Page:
Wood–plastic composite lumber is finding a place in the market for outdoor structures such as decking. The material is known for its environmental advantages: it diverts both wood and plastic from waste streams, and scraps produced during processing and installation can be recycled. Wood– plastic composites are promoted as durable materials that resist cracking and warping and require less maintenance than traditional pressure-treated wood decking.
Background of Outdoor Durability of Wood–Plastic Composite Lumber
Concern about the durability of wood–plastic composite lumber came to the attention of the Forest Products Laboratory (FPL) through public inquiries and conference feedback.
Many studies have examined the mechanical properties of wood–plastic composites, but few have investigated durability and service life.
The goal of this study was to investigate the durability of wood–plastic composite lumber exposed to fungi and ultraviolet (UV) radiation. Researchers also studied how additives such as stabilizers, pigments, and fungicides improve the product’s resistance to UV radiation and fungi.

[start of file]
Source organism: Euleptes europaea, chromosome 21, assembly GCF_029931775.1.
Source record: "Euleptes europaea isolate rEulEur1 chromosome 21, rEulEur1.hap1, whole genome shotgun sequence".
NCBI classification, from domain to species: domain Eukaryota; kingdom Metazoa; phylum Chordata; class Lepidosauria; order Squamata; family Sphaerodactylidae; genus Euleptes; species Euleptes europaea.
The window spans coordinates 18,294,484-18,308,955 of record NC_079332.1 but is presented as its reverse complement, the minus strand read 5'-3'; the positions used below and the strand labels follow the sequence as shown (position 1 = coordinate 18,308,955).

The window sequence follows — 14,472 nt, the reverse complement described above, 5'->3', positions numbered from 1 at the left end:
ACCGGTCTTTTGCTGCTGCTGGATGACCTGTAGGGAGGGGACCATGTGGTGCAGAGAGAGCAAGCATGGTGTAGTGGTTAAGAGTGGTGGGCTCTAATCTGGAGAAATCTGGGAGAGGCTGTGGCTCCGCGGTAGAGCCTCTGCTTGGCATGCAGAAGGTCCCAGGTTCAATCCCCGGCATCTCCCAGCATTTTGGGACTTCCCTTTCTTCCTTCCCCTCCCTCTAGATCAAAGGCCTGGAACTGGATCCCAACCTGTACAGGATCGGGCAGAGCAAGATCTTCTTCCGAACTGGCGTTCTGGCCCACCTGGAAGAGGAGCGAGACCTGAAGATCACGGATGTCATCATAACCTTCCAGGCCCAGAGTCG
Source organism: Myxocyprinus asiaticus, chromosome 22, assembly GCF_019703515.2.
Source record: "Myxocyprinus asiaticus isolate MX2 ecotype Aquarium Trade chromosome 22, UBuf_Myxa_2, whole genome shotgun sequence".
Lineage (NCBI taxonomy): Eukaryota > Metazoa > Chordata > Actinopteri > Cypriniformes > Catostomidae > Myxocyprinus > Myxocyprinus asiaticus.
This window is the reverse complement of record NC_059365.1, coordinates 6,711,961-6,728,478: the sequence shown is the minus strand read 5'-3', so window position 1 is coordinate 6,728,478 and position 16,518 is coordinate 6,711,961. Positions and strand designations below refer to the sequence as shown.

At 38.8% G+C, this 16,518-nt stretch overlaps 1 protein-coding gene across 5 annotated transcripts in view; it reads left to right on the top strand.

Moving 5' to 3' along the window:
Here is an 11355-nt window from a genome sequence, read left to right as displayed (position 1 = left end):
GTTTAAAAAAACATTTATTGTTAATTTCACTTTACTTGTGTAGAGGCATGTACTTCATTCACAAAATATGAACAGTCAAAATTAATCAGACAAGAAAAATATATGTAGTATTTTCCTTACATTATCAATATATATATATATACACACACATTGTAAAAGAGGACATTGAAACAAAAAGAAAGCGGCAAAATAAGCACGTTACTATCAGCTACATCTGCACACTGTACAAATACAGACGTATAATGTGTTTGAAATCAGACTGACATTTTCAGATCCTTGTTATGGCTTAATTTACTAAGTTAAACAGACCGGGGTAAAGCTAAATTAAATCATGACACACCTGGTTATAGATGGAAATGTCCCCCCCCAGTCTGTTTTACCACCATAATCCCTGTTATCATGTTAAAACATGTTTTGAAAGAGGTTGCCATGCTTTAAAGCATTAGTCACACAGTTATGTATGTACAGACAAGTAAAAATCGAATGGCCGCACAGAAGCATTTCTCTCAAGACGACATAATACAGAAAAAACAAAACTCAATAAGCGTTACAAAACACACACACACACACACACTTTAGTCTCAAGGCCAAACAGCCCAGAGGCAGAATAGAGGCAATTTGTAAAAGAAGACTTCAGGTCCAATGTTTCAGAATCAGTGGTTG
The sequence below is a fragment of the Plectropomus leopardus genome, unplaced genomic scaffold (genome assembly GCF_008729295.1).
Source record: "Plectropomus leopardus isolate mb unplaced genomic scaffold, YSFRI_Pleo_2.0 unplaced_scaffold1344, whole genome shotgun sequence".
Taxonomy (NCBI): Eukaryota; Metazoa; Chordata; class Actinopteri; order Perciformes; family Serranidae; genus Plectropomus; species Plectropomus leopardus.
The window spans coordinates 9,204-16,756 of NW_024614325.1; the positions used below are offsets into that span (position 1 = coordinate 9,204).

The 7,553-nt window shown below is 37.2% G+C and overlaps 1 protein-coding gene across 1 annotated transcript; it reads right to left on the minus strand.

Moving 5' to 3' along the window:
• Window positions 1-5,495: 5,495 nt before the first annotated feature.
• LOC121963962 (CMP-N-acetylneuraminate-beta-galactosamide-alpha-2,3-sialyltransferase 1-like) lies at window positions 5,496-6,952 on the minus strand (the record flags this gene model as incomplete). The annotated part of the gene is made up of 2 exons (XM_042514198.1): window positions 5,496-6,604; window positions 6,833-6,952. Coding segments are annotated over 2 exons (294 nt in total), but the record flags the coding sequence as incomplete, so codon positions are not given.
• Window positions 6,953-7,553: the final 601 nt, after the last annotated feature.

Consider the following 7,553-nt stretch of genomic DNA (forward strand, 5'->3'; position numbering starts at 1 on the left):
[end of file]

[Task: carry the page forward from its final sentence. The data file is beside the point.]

Approach Outdoor Durability of Wood–Plastic Composite Lumber
The study was conducted in two phases. In the laboratory (phase one), composites were tested for resistance to fungi and stability when exposed to UV radiation. Test methods had to be developed or modified to evaluate wood–plastic composites.
Researchers determined fungal resistance of the composites by tracking weight loss, mechanical performance, and visual appearance of the material. The effect of moisture sorption and manufacturing methods on fungal attack were also examined, and several fungicides were added to test their effects on fungal resistance.
Researchers used color change and mechanical performance to evaluate UV stability of the composites. Different combinations of pigments and other additives were used to improve UV stability. In phase two, composites with combinations of the best performing additives for fungal resistance and UV stability were used to produce full-size deck boards on commercialscale equipment. These deck boards were installed at outdoor test sites in Mississippi and Wisconsin and will be periodically evaluated.